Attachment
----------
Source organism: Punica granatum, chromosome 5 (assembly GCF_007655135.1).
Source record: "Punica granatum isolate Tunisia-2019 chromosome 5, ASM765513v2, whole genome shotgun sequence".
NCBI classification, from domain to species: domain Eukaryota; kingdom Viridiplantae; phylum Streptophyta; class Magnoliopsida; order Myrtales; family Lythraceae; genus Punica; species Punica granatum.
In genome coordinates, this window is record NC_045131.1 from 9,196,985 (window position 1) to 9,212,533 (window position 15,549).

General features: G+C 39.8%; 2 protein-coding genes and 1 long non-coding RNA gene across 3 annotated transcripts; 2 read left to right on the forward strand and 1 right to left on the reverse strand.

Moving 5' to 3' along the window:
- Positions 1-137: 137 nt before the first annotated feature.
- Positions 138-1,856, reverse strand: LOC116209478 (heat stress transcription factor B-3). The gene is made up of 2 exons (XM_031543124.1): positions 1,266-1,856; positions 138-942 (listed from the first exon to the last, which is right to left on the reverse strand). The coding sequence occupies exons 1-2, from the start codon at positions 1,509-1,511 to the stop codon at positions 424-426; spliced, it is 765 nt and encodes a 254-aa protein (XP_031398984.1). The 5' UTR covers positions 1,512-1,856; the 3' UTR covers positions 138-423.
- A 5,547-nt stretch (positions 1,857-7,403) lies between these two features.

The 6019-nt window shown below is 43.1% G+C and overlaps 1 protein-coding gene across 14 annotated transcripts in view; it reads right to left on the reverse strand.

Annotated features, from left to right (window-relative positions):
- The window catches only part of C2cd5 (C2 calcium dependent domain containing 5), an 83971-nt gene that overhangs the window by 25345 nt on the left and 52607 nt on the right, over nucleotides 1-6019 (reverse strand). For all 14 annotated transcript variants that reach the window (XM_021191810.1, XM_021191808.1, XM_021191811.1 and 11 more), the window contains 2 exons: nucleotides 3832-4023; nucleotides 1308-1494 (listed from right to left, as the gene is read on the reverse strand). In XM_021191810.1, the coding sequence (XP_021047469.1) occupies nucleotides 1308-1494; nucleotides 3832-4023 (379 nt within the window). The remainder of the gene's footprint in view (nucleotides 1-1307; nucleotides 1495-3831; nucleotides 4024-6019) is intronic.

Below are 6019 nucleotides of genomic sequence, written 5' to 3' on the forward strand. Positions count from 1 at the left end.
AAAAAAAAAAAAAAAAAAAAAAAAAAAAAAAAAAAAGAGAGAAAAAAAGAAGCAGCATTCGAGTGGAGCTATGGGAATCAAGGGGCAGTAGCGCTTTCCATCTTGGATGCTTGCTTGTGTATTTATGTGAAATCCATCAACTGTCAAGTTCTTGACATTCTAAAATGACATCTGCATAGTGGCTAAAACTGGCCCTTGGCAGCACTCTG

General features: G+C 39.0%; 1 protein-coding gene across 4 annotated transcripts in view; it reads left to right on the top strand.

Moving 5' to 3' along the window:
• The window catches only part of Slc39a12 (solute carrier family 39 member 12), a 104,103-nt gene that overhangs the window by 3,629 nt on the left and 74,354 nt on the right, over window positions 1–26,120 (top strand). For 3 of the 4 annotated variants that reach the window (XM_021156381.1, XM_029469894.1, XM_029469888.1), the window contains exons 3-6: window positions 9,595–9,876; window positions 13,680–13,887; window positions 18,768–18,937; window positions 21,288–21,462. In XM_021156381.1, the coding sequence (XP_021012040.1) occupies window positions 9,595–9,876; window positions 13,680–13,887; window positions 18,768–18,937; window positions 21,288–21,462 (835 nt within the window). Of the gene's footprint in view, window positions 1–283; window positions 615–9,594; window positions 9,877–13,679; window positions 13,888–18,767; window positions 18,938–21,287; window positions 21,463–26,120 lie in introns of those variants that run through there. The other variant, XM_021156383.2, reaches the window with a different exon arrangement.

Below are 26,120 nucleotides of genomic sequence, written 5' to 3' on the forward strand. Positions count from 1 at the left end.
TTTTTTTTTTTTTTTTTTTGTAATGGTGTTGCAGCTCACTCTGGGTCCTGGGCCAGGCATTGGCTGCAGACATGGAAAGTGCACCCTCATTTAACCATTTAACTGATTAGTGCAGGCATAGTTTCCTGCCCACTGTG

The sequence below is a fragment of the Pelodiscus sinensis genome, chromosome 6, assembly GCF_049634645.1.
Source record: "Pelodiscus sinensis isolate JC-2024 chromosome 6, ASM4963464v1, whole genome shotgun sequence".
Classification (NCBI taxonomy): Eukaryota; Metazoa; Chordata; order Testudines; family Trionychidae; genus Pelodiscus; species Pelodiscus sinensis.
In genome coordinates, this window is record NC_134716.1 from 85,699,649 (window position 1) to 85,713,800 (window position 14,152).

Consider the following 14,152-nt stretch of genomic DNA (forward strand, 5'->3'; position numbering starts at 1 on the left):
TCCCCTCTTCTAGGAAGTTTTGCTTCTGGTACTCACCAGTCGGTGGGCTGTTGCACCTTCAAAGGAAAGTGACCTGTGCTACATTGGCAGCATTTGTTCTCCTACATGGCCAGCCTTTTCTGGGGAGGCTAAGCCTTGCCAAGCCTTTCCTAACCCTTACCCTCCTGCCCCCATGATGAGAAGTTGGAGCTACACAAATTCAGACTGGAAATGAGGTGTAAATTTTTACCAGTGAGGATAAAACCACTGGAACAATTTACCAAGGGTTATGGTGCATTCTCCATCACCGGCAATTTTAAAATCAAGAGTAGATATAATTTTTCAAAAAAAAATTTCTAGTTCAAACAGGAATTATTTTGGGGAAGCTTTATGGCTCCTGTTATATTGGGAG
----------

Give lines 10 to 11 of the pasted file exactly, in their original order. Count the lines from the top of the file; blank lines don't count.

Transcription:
The 6019-nt window shown below is 43.1% G+C and overlaps 1 protein-coding gene across 14 annotated transcripts in view; it reads right to left on the reverse strand.

Annotated features, from left to right (window-relative positions):